Forum for Science, Industry and Business

Sponsored by:     3M 
Search our Site:

 

Little microbe inside sea squirt makes big splash

10.05.2005


Bacterial genome sheds light on synthesizing cancer-fighting compounds



Sea squirts around the world are breathing a sigh of relief, as they no longer run the risk of being harvested for their natural disease-fighting substances. Scientists recently discovered that the bacterium Prochloron didemnii, which lives symbiotically inside the sea squirt, actually produces the desired patellamides, compounds that may one day be used in cancer treatment.

Despite decades of attempts, scientists could not successfully cultivate Prochloron in the laboratory once the bacterium was isolated from the sea squirt. Because samples of Prochloron were easily contaminated with remnants of life inside its animal home, scientists couldn’t tell if the bacterium or the sea squirt produced the sought-after patellamides, until now.


By searching for patellamide synthesis instructions in genomic sequences, scientists found the bacterium indeed has the necessary genes to produce these potentially important biochemicals, solving the source mystery. Knowing which genes Prochloron used for patellamide production also allowed researchers to synthesize the potentially important compounds in the lab using a so-called laboratory workhorse, the bacterium E. coli.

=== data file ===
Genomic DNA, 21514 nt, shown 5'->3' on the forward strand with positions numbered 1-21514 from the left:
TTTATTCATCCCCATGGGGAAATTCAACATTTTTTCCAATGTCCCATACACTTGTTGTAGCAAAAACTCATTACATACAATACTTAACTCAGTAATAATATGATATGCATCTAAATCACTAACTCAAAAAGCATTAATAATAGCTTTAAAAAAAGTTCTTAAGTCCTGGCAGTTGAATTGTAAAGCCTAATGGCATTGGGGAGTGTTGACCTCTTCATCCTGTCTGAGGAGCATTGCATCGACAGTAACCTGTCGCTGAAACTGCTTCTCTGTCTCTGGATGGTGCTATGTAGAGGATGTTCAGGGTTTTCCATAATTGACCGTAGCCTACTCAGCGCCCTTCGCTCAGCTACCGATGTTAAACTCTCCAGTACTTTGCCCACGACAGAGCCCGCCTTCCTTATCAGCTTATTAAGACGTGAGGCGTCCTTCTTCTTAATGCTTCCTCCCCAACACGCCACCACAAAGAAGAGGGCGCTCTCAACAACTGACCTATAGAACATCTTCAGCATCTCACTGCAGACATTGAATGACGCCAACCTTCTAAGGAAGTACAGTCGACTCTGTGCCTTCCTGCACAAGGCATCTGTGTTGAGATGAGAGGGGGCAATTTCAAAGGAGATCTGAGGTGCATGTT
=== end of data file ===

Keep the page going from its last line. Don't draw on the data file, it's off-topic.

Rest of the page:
Scientists from The Institute for Genomic Research (TIGR), the University of Utah and the University of California, San Diego, report findings in this week’s online edition of the Proceedings of the National Academy of Sciences.

"This project revealed detailed information about the metabolic capabilities of Prochloron, details that proved to be difficult to determine by other means, " said Patrick Dennis, manager for Prochloron genome sequencing at the National Science Foundation, which funded the study. "Furthermore, " he added, "by producing patellamides in the lab, the team demonstrated an important proof of principle for the biosynthesis of naturally occurring marine products."

Randy Vines | EurekAlert!
Further information:
http://www.nsf.gov
http://www.tigr.org

More articles from Life Sciences:

nachricht Organ Crosstalk: Fatty Liver Can Cause Damage to Other Organs
18.08.2017 | Deutsches Zentrum für Diabetesforschung

nachricht Modern genetic sequencing tools give clearer picture of how corals are related
17.08.2017 | University of Washington

All articles from Life Sciences >>>

The most recent press releases about innovation >>>

Die letzten 5 Focus-News des innovations-reports im Überblick:

Im Focus: Fizzy soda water could be key to clean manufacture of flat wonder material: Graphene

Whether you call it effervescent, fizzy, or sparkling, carbonated water is making a comeback as a beverage. Aside from quenching thirst, researchers at the University of Illinois at Urbana-Champaign have discovered a new use for these "bubbly" concoctions that will have major impact on the manufacturer of the world's thinnest, flattest, and one most useful materials -- graphene.

As graphene's popularity grows as an advanced "wonder" material, the speed and quality at which it can be manufactured will be paramount. With that in mind,...